Tag Archives: Amanda Ong

Black & Tan Hall Searches for Chefs for Pop-Up Residency

by Amanda Ong


Black & Tan Hall is launching a pop-up residency for chefs at the new Black & Tan Hall performance venue and community space scheduled to open later this year. Recently they created a survey to gauge interest in the residency from chefs. 

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Sundaes Outside Celebrates Black Folks Inclusion in the Outdoors

by Amanda Ong


Sundaes Outside: A Celebration of Black Folks will be held at Be’er Sheva Park this Sunday, May 15. The event will be an outdoor music and market space, featuring a number of performers and partners. 

“Sundaes Outside was just really created to celebrate Black folks and nature, and create an experience for folks that come out to the parks on Sundays,” Chevon Powell, organizer of the event, said in an interview with the South Seattle Emerald. “But also just to check out the different ways we can be outside — which means you can be outside in your backyard, in your neighborhood, you can be outside in a state park, you can do lunch or recreation, you can camp.”

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Inscape Hosts First Open House Since the Pandemic This Saturday

by Amanda Ong


This Saturday, May 14, Inscape Arts will host a Spring Open House highlighting some of the impressive artists and studios in residence at the former Immigration and Naturalization Services building at 815 Seattle Blvd. S. The event was organized by Friends of Inscape, a group dedicated to preserving the historic building after it was listed for sale in 2021 and put at risk of redevelopment. The Spring Open House is another way that Friends of Inscape hopes to showcase the history of the space and its current use as an artist enclave with strong roots in the Seattle community and deep personal and historical resonance for many. Inscape has been closed to the public for the past two years, and the Spring Open House will mark the first time since the start of the pandemic that the building has opened its doors to the public.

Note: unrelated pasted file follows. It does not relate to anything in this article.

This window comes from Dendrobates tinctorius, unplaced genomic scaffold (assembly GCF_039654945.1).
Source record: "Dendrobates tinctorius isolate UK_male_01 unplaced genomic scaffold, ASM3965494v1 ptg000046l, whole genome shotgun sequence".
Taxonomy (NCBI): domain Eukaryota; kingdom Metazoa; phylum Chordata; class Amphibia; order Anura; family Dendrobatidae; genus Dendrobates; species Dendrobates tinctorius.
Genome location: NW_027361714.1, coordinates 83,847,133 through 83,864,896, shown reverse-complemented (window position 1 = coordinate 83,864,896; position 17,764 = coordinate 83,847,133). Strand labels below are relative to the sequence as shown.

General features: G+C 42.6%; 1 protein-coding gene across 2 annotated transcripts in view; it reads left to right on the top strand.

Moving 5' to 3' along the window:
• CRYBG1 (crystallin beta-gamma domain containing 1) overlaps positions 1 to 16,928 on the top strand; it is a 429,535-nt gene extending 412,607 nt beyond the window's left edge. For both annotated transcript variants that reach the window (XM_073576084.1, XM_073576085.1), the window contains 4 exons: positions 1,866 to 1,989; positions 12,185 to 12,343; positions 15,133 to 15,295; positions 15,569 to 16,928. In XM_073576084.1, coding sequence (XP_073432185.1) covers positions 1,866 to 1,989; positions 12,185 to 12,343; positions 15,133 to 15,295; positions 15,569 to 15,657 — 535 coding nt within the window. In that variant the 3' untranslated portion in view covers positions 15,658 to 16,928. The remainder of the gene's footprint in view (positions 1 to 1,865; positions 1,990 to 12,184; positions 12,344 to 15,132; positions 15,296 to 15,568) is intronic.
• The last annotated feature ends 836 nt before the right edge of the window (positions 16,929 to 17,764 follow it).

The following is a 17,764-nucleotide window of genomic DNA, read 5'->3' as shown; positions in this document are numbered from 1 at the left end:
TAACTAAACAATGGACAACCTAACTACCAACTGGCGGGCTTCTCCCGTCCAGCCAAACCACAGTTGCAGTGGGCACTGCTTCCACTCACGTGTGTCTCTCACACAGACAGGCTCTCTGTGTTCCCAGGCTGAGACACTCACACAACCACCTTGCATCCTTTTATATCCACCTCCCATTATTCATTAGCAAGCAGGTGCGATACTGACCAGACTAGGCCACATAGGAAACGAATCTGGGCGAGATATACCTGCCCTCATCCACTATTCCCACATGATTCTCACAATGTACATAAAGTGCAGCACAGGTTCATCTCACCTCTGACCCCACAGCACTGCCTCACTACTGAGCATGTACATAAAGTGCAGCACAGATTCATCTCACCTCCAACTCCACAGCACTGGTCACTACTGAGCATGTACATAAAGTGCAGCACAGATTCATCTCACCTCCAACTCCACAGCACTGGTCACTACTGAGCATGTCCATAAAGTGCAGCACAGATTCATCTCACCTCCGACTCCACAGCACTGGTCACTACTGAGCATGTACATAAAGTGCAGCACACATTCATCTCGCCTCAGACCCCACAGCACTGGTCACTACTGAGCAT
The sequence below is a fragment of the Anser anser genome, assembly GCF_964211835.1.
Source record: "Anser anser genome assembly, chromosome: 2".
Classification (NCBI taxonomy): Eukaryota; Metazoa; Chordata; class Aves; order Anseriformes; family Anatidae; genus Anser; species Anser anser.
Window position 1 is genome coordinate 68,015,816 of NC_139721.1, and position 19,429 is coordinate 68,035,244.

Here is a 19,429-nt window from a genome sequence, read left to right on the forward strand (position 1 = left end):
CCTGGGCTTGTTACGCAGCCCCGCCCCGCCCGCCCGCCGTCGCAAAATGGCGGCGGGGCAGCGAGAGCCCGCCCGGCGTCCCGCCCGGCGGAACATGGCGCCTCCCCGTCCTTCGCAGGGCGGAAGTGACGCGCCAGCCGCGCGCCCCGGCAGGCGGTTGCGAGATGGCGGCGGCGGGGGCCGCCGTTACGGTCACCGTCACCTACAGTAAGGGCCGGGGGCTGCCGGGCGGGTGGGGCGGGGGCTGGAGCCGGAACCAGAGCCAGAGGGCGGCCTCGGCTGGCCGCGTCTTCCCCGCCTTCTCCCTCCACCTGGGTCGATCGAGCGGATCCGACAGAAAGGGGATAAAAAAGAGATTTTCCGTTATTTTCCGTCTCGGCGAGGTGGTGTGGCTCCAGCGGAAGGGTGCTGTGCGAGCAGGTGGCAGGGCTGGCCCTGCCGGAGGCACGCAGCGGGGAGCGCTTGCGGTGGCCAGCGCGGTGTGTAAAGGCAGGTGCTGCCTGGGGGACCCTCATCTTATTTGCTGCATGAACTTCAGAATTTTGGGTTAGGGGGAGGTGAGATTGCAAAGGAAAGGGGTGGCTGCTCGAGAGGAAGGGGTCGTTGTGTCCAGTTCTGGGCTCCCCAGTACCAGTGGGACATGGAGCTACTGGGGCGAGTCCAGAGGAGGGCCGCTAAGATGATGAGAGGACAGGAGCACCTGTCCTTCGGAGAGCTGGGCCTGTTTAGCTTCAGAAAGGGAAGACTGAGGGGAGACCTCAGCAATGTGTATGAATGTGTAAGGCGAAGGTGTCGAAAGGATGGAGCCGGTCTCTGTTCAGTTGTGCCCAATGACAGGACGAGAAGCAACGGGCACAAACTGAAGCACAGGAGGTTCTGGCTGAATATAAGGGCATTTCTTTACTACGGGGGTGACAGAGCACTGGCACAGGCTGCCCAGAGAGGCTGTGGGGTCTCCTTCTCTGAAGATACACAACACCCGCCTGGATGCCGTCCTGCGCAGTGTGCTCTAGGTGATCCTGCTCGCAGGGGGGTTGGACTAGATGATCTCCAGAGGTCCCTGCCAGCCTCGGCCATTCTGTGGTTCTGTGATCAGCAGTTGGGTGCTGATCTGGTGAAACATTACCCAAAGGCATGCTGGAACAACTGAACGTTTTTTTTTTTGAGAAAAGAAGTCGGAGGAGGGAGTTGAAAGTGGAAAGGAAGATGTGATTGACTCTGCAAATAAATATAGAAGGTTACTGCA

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ICHS’s Free Tai Ji Quan Program Improves Elders’ Mobility

by Amanda Ong


For many elders, especially those who are low-income or face language barriers, access to exercise classes is often low, even as movement is vital to aging health. But the International Community Health Services (ICHS) has a counter to these issues: its “Tai Ji Quan: Moving for Better Balance” program has been running since winter of 2020, and recently has been made available in-person to the community as well as virtually.

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Simon Javan Okelo’s ‘Rooted in Love’ Brings Together a Lifelong Vision

by Amanda Ong


Simon Javan Okelo has worked for years to promote African culture and youth arts programming through his nonprofit organization, One Vibe Africa. Now that work is commemorated in a book. 

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Seattle Jazz Fellowship’s Spring Fellowship Wednesday Series Begins Today

by Amanda Ong

The Emerald community has been creating ripples with its creativity and genius for 8 magnificent years! Those ripples are felt far beyond South Seattle — community, after all, is not a place but its people. And home can be a place, people, or both. The energy our people generate at home and beyond ignites sparks that prove perennially that even the tiniest of sparks illuminates dark places in all directions and can guide us to wherever we need to go.